Concert review and set list: Motion City Soundtrack kills with sweetness at the Firebird, Thursday, June 21
Introducing themselves as the Motion City Clay People (a friendly poke at opening band the Henry Clay People), Motion City Soundtrack didn’t waste any time getting the beyond-capacity Firebird to bounce, sing and make the floors wobble.
I’m a sucker for pop punk. The sweeter the better. Dentists have warned against this molar-melting pop music. But I can’t help myself with Motion City Soundtrack. Once I get started on the band, I just can’t stop. So as you can imagine catching them Thursday night at the Firebird was a treat, one that didn’t rot the ol’ choppers. But enough about my dental hang-ups and more about this dynamic show.
Taking the stage the band staggered into “Circuits and Wires,” the opening track to their new album, “Go.” Right off the bat lead singer and guitarist Justin Pierre forgot a little more than a line or two in the first verse. He quickly regained his composure and chuckled it off. Surprisingly, the band ran through a handful of selections from their back catalog (or “old school” if you’re so inclined) like the lively “A Lifeless Ordinary,” “Point of Extinction” and “Perfect Teeth.” The older songs definitely got uproarious reactions.
And during all these songs, new, old, amazing, indifferent, keyboardist Jesse Johnson literally hopped, heaved and wallowed all over the keys and synths while singing every lyric without a mic and acting as a hype man. Giving Flavor Flav a run for his gold watch medallion, this dude gave 110%. And then some.
As he slapped hi-fives and hung from the rafters, one couldn’t help but to appreciate and reciprocate his enthusiasm. And if that wasn’t enough, he made those dirty, filthy, disgusting sounds on that incredible Moog. Emanating spacey bleeps and boops (“Attractive Today”) and happy-go-lucky leads (“True Romance”) throughout bits and pieces of the set, Johnson even attacked a cowbell at one point earning him the status of the secret ingredient of Motion City Soundtrack, like the diced walnuts in your mom’s chicken salad.
Motion City Soundtrack albums tend to be very involved listens. Plenty of Moog squeals, backing vocals, complicated drum patterns and battling guitars neatly litter their recordings. And Justin Pierre’s constantly cracking falsetto vocals are delicate and precise, and that’s a tough element to translate in a live rock show. He sounded good, but a lot of his vocal nuances got lost in the mix.
That didn’t seemed to have mattered much as the crowd chimed in on damn near every big hook. But what intricacies might have been missing last night, the band made up for with sheer exuberance and energy. While singing, Justin Pierre would often fuss with his super nerd-afro and wipe the sweat off his face or just blatantly clean his black-rimmed glasses. Pierre was hyperactive and hilarious between songs, claiming he downed a Red Bull before the show (something he’s not prone to doing); one might be safe to assume he watches the directors cuts and commentary of ’90s sci-fi films and can talk intelligently about any given topic. He was positive and happy as hell to be playing for a crowd that came out to watch him and his band.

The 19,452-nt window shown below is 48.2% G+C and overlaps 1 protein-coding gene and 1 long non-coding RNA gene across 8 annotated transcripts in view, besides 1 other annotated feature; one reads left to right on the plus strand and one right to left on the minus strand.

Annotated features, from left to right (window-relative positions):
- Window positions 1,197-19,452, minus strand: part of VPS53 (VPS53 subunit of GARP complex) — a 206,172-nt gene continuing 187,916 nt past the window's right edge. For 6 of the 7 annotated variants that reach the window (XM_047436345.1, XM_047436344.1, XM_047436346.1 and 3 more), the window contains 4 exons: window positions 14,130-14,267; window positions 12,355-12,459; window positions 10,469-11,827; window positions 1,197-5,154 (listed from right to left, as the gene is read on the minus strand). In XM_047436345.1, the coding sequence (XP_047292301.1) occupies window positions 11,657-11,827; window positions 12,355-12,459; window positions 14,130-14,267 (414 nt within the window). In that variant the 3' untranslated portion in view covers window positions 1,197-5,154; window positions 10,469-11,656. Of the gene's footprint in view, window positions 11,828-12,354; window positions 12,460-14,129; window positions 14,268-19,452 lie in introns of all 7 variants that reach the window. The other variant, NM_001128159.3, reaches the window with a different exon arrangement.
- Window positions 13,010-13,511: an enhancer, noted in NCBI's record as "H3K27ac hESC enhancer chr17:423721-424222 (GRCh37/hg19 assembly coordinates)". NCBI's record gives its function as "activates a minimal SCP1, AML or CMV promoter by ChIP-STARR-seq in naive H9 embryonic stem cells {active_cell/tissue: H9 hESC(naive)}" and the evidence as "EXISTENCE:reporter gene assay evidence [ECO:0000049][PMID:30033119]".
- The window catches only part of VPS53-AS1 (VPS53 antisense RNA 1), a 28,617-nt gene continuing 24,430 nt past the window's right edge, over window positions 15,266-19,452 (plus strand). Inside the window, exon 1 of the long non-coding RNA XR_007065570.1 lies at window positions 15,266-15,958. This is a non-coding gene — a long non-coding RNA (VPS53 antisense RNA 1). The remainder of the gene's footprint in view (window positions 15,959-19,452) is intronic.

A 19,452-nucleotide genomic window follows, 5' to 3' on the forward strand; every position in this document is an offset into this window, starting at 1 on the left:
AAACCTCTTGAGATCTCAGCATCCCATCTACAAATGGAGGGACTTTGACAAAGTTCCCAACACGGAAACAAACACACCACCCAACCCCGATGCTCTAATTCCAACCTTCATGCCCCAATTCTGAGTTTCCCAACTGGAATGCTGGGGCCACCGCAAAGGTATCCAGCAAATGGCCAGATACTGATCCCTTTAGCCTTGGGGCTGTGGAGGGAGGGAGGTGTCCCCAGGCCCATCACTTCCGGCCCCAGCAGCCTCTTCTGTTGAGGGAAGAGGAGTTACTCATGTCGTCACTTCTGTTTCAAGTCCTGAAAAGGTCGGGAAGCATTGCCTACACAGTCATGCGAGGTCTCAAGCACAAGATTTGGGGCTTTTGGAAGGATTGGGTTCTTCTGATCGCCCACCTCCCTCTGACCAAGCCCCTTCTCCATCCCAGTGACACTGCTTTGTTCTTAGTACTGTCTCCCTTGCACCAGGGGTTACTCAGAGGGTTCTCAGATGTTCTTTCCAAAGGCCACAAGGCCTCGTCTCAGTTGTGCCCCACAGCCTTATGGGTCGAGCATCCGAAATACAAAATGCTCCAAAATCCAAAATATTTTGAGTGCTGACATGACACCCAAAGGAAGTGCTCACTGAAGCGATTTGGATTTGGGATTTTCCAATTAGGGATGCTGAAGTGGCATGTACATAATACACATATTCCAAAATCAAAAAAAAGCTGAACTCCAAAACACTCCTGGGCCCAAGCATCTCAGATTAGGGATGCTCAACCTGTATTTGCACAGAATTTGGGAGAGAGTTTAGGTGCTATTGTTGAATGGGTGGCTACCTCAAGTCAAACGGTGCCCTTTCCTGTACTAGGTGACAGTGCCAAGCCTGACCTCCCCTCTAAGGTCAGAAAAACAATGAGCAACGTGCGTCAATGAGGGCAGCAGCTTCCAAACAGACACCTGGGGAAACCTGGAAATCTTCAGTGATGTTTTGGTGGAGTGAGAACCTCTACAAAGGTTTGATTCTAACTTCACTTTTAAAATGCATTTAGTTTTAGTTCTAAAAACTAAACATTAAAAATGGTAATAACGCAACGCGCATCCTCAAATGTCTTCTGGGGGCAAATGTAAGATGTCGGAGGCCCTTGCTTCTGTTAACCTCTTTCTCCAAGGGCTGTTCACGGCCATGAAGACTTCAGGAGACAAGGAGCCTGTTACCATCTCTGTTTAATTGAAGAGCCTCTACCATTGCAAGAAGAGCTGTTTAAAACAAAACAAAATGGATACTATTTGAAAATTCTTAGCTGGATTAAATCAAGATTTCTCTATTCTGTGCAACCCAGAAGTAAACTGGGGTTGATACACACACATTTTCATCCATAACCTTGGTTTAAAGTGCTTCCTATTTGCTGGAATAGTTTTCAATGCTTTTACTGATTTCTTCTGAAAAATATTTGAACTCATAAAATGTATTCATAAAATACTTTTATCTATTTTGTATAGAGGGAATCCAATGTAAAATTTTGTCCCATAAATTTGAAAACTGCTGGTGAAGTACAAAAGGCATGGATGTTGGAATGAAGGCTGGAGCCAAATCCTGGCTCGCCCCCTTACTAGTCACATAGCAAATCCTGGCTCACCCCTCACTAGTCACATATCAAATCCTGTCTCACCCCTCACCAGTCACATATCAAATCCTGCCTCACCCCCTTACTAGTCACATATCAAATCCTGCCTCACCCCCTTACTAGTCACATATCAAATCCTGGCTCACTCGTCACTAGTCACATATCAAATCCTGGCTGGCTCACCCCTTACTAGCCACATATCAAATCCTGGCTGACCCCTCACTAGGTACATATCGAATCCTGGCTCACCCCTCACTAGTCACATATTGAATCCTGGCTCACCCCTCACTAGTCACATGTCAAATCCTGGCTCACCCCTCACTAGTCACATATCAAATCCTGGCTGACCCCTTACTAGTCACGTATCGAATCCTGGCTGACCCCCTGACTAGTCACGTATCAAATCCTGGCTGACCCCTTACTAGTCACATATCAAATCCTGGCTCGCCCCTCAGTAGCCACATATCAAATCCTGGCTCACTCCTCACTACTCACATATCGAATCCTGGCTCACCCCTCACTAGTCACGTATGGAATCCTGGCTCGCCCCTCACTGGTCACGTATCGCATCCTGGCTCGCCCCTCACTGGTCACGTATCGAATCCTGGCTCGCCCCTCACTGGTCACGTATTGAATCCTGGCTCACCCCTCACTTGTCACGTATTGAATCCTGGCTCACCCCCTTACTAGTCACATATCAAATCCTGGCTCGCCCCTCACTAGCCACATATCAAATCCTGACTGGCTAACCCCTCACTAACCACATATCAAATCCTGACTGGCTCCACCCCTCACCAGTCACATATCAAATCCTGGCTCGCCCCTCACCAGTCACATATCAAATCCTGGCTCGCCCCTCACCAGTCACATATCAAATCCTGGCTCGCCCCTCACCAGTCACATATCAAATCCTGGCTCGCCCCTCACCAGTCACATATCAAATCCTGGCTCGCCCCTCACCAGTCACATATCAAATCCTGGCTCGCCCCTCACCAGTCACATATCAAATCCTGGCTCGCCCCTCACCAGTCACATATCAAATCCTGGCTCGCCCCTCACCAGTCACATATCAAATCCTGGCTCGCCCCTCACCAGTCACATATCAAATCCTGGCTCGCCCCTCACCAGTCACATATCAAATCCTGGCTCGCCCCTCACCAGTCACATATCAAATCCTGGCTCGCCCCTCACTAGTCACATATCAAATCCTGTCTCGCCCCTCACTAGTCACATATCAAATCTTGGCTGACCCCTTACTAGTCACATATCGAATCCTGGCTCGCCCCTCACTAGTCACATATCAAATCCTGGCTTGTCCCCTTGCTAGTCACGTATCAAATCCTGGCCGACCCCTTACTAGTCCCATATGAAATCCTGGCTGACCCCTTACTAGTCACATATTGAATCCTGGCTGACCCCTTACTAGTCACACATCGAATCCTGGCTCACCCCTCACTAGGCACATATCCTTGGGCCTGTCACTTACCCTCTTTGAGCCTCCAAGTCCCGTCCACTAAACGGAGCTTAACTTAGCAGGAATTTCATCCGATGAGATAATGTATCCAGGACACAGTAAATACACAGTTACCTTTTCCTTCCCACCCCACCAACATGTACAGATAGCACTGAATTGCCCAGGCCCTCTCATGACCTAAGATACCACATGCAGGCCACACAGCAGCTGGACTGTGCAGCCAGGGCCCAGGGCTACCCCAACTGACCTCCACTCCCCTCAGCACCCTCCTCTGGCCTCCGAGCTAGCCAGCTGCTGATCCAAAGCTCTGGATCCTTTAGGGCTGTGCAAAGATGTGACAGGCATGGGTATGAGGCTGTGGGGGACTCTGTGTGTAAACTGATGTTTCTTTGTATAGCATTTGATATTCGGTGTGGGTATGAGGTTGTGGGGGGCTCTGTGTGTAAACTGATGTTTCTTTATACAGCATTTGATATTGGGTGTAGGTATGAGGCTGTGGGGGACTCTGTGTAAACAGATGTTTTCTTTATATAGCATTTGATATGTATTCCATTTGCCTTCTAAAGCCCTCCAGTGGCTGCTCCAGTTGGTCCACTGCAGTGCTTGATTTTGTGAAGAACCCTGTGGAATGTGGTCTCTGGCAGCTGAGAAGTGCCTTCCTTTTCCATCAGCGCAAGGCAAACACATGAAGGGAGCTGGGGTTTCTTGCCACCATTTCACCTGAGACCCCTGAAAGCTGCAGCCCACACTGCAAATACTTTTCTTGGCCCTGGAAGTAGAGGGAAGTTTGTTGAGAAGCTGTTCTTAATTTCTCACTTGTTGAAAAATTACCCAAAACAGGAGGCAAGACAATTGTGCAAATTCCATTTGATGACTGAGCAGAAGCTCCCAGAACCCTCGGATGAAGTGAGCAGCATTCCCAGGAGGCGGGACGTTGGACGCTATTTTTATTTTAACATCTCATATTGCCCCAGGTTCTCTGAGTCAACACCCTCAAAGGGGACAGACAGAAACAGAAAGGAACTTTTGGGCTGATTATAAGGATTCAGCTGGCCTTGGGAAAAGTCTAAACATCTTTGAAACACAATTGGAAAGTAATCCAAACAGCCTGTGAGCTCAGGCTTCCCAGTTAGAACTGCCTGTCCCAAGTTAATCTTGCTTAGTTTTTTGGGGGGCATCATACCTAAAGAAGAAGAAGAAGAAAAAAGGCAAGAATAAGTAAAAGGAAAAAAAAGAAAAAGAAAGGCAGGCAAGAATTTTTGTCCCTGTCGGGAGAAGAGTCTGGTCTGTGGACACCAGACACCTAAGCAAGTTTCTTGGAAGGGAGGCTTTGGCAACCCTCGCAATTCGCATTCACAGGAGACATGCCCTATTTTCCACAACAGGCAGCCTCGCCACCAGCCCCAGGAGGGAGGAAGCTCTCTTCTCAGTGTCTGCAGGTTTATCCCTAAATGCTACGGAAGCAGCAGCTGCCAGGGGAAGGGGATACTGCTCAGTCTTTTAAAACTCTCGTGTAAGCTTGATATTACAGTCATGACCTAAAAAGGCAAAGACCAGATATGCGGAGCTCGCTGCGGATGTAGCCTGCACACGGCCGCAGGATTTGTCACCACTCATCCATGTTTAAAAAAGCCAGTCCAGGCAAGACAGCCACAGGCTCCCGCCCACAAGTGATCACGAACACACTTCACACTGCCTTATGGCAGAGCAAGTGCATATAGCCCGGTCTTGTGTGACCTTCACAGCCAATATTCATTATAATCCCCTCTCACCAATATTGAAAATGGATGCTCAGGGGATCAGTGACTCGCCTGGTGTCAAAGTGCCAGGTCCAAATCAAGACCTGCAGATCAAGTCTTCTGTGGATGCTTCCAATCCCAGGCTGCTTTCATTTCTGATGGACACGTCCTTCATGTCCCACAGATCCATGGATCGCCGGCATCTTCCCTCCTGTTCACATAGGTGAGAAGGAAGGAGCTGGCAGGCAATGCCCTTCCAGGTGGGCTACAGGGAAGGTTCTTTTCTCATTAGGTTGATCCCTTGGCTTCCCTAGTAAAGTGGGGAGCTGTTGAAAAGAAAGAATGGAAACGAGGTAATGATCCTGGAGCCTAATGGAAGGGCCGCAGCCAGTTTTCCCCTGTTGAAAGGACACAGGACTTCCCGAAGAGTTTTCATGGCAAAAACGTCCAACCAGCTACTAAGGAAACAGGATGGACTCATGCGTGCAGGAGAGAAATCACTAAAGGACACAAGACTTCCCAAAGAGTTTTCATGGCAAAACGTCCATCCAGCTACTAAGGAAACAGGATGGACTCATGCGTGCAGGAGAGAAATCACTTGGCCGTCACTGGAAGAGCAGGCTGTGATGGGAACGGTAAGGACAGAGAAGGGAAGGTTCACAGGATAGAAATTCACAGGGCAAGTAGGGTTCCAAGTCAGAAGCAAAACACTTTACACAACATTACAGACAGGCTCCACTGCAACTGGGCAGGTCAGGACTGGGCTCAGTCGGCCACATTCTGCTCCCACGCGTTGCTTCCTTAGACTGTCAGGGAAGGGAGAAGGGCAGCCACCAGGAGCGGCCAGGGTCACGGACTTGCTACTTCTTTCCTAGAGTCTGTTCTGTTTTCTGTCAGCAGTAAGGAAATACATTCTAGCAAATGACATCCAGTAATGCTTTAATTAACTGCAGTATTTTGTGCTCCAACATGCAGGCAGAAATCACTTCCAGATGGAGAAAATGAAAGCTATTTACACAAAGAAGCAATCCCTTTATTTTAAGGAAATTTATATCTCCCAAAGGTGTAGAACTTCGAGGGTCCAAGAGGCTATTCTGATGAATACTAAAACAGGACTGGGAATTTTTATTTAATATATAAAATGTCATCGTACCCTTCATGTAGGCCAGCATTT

Despite his front-man position, it was two of his bandmates who were most off the cuff, as well as the chain, last night. As previously mentioned Jesse Johnson on the keys deserves a star, but drummer Tony Thaxton tore the joint down. Thaxton is like a pop-punk John Bonham. He had an chest-shattering bass drum and banged the shit out the skins in the vein of Dave Grohl circa 1991. To put it bluntly there’d be no rock to Motion City Soundtrack’s music without Thaxton behind the kit.
His work throughout the more rock-oriented — a la the older material, for example “Time Turned Fragile” — was awe inspiring and as intense as the final scene in “The Terminator.” I was partial towards the couple of songs they performed from 2005′s “Commit This to Memory” when the band’s ingredients of synthesizers, pop culture and self-deprecation, melodic vocals and Archers-of-Loaf guitar punishments seemed to thicken and coagulate. These songs, along with a couple from their 2003 debut “I Am the Movie,” sound as fresh now as they did several years back. The band clearly loves to perform these songs and the fans loose it.
For some it might be easy to dismiss Motion City Soundtrack as just another pop-punk band rehashing the adorable snarls of Weezer, Blink 182 or Green Day, but to me, they are so much more. I am more apt to draw comparisons to Guided by Voices. Yeah. Yeah. I know that’s bold. But I’m serious.
Last night, Motion City Soundtrack’s phenomenal pop songs were performed with gusto. If there were any dull moments with this dynamic band last night, they were concealed by the affable chatter of front man Pierre and that crazy ‘do of his. But there were few of those.
Circuits and Wires
A Life Less Ordinary (Need a Little Help)
Point of Extinction
Son of a Gun
Time Turned Fragile
This is for Real
Her Words Destroyed my Planet
Everything Is Alright
The Future Freaks Me Out